Keith Goddard: biography

Keith Goddard was born in Bulawayo / Zimbabwe on 13th March 1960. He started his musical education at the Zimbabwe College of Music and then, from 1979 to 1982, undertook the first of two degrees in music at Durham University, England, where he completed an MA in composition in 1985. Playing the Mbira himself he was not only a promoter of Zimbabwean indigenous music and instrument making, but also a champion of human rights and a true change agent working as a Director for KUNZWANA Trust and the Gays and Lesbians of Zimbabwe (GALZ). He died after a short illness on 9th October 2009 at St Anne's Hospital in Harare. He was a man of great commitment, courage and humour.

Hivos HO The Hague

Dear Friends at GALZ

It is with great sorrow that we received this weekend the news of Keith's passing away. We will miss Keith. At Hivos, many of us have come to know and work with him over the past years. For Hivos, supporting the struggle for gay rights and the fight against aids is part of our wider mission of promoting development, human rights and an inclusive society.

‘He dared go where most men wouldn’t’ / The African Times

Zimbabwean composer Keith Goddard, who died in October, fought tirelessly for music and human rights – By Peter Androsch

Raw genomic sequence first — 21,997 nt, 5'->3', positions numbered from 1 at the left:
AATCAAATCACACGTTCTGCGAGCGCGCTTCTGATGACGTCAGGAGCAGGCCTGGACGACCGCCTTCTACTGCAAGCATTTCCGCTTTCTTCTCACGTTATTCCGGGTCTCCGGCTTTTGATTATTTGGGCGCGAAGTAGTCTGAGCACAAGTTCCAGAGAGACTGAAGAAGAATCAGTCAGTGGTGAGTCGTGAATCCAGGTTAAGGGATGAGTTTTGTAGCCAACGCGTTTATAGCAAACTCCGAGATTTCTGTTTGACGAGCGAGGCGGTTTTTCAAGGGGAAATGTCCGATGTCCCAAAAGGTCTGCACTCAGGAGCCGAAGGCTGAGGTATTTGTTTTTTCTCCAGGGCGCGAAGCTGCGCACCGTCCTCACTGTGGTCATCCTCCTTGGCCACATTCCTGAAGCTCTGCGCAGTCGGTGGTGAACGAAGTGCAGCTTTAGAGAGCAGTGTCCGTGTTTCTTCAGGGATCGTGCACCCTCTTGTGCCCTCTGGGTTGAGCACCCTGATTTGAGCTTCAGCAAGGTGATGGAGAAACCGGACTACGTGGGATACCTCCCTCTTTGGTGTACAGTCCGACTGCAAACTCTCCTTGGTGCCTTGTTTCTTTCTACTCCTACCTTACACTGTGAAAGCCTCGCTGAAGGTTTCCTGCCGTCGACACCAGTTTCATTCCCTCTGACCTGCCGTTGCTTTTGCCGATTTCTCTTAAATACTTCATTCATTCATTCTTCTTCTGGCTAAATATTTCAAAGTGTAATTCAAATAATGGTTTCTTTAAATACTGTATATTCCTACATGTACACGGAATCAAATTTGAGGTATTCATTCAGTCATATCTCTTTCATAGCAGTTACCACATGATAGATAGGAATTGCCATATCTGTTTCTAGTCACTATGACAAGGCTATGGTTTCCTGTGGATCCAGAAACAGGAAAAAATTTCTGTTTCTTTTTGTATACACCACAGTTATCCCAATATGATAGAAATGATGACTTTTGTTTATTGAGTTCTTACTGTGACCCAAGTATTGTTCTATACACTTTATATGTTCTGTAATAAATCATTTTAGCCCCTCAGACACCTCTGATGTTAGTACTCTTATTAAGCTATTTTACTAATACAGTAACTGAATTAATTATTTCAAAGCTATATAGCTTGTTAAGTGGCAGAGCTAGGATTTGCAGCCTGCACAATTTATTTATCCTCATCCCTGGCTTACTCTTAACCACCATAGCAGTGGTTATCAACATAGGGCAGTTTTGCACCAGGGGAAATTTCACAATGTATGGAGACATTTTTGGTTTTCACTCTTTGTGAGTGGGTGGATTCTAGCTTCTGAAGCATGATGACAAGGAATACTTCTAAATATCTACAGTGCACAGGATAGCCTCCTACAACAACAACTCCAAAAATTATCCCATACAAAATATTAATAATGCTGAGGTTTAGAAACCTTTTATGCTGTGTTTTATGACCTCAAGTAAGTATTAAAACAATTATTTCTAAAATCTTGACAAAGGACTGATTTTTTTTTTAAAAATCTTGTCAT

The collection: Aims and purpose

"KUNZWANA comes from the Shona word nzw(an)a which means
listening, hearing and understanding one another."
- Keith Goddard

The Keith Goddard Collection aims to collect, archive, study, disseminate and promote the legacy of the late Keith Goddard as a composer, cultural promoter and activist for human rights and social justice. Thereby the collection encompasses close to twenty years of collaboration between Southern Africa and Europe, between artists and other people in Austria and Zimbabwe for the promotion of intercultural respect, dialogue and exchange as it was organised jointly by Austria-Zimbabwe Friendship Association and Kunzwana Trust.